Anger over rule change for merged NZ university

September 24, 2004

The University of Aukland has won special treatment for future research assessment after a merger this month with a teacher- training college.

The combined scores of the university and Aukland College of Education in the 2003 Performance-Based Research Fund assessment pushes Auckland into second place in the league table behind the University of Canterbury.

But the Government and the Tertiary Education Commission agreed to a request from Auckland that the two institutions be assessed separately in the next assessment round.

According to Ann Clark, Tec general manager: "Including staff from the merged institution would impact on the public's ability to accurately assess trends from one quality evaluation to another."

Steve Maharey, spokesperson for the Minister of Tertiary Education, said Auckland had suggested the change to protect its reputation.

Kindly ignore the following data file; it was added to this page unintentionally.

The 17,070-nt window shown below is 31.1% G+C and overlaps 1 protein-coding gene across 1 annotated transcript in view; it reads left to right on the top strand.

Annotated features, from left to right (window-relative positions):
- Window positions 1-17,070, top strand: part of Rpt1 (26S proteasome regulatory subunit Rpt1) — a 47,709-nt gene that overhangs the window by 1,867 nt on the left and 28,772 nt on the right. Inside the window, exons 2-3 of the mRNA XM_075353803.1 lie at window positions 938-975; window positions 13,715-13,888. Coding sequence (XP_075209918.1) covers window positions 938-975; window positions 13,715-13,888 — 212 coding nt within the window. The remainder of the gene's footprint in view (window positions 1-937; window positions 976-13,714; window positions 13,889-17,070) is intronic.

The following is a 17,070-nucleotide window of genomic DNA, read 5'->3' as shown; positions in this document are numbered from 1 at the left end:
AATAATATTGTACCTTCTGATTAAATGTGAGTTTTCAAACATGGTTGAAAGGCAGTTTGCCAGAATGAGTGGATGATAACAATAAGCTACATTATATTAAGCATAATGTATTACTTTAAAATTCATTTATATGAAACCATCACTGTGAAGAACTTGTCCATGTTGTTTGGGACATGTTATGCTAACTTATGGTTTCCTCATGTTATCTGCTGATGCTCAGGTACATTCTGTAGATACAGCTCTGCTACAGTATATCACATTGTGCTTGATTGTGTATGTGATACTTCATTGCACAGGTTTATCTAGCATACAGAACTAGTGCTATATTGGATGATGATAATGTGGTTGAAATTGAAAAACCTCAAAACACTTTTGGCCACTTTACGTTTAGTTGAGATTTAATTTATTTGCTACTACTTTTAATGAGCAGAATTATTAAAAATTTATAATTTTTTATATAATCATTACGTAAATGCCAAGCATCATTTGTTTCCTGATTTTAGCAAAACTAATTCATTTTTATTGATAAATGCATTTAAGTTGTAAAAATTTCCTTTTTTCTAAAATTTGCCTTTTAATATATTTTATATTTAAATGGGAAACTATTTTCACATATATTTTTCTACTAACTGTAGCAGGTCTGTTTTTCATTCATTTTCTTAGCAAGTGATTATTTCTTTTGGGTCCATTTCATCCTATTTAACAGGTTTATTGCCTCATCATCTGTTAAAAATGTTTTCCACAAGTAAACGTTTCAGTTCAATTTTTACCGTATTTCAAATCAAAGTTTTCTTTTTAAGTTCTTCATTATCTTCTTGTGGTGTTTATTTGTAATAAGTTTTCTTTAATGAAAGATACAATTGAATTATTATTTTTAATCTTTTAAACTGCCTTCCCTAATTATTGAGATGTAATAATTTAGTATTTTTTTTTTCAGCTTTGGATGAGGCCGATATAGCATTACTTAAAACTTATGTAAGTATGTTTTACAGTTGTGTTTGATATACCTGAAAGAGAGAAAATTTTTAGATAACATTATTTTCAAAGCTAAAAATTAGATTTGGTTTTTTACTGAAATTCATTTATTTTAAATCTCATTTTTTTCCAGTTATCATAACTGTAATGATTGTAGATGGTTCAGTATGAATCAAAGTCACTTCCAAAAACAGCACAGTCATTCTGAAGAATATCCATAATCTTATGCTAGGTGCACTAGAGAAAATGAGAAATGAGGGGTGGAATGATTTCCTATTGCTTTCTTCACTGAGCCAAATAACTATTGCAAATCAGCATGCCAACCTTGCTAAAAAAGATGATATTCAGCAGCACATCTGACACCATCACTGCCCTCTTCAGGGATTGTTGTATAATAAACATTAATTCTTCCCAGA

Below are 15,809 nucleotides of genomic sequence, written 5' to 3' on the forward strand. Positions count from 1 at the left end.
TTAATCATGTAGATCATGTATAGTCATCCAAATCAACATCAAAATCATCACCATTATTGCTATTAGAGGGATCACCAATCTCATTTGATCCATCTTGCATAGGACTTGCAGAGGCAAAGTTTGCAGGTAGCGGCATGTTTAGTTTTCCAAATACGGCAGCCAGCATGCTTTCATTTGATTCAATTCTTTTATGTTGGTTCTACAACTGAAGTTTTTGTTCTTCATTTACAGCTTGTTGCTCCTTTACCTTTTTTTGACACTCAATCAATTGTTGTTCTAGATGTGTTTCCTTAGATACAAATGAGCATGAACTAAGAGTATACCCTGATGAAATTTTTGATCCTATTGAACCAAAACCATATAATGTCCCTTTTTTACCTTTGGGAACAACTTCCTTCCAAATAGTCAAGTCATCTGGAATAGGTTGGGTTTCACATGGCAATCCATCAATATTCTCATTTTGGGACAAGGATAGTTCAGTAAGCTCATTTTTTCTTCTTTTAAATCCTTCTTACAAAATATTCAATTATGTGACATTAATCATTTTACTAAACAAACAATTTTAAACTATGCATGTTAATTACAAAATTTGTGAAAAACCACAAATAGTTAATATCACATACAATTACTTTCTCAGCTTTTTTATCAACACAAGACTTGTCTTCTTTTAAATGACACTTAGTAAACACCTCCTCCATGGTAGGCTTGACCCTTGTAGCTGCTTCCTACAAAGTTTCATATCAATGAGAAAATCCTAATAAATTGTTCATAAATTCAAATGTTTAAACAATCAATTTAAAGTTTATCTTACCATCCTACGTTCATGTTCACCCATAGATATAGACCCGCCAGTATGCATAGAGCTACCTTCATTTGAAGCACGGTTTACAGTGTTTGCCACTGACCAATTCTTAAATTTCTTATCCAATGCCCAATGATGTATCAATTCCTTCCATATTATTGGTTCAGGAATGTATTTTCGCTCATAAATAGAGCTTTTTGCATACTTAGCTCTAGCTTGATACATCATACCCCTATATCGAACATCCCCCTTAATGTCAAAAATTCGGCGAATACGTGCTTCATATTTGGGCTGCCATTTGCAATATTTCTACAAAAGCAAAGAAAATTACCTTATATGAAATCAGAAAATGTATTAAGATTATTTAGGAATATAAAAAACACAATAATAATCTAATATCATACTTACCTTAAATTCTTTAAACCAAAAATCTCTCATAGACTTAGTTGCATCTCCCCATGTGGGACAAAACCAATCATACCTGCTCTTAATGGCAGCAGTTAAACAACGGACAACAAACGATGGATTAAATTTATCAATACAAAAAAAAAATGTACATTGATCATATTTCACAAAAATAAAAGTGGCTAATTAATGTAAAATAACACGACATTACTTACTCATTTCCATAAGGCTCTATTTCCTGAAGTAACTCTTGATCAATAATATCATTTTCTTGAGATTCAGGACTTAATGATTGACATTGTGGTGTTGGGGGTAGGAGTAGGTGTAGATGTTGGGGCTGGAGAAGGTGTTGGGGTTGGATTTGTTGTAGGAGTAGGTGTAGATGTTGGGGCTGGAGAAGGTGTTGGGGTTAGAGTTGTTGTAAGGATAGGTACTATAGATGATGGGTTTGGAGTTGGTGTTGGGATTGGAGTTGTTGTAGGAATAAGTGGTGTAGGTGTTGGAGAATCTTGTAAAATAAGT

But James Chapman, head of Massey University's College of Education, said the change was insulting to staff at the Auckland college, and immoral. "If you believe teacher education belongs in universities, you do it, and if there's a cost, you wear it. If you're worried about your reputation and seek to change the rules for that reason, that's when I use the term immoral."

Massey and Waikato universities amalgamated with colleges of education during the 1990s. But Tec allowed them no relaxation of the rules in the 2003 assessment. Although they performed better than non-university colleges, they failed to score highly and there has been much discussion since about how well suited the PBRF model is to educational research.

But Professor Chapman said the research assessment had been beneficial, and that to "quarantine" college-of-education staff within a merged institution could hamper the development of a strong research culture.

Dugald Scott, principal of Wellington College of Education, which is engaged in an amalgamation process with Victoria University, said separate assessment removed a disincentive for a university to merge.

That will leave two colleges, in Christchurch and Dunedin. Both have strengthened their links with neighbouring universities, but are resisting talk of mergers.

The Government favours having colleges within universities. Trevor Mallard, the Minister of Education, said it was inevitable but could take many years.

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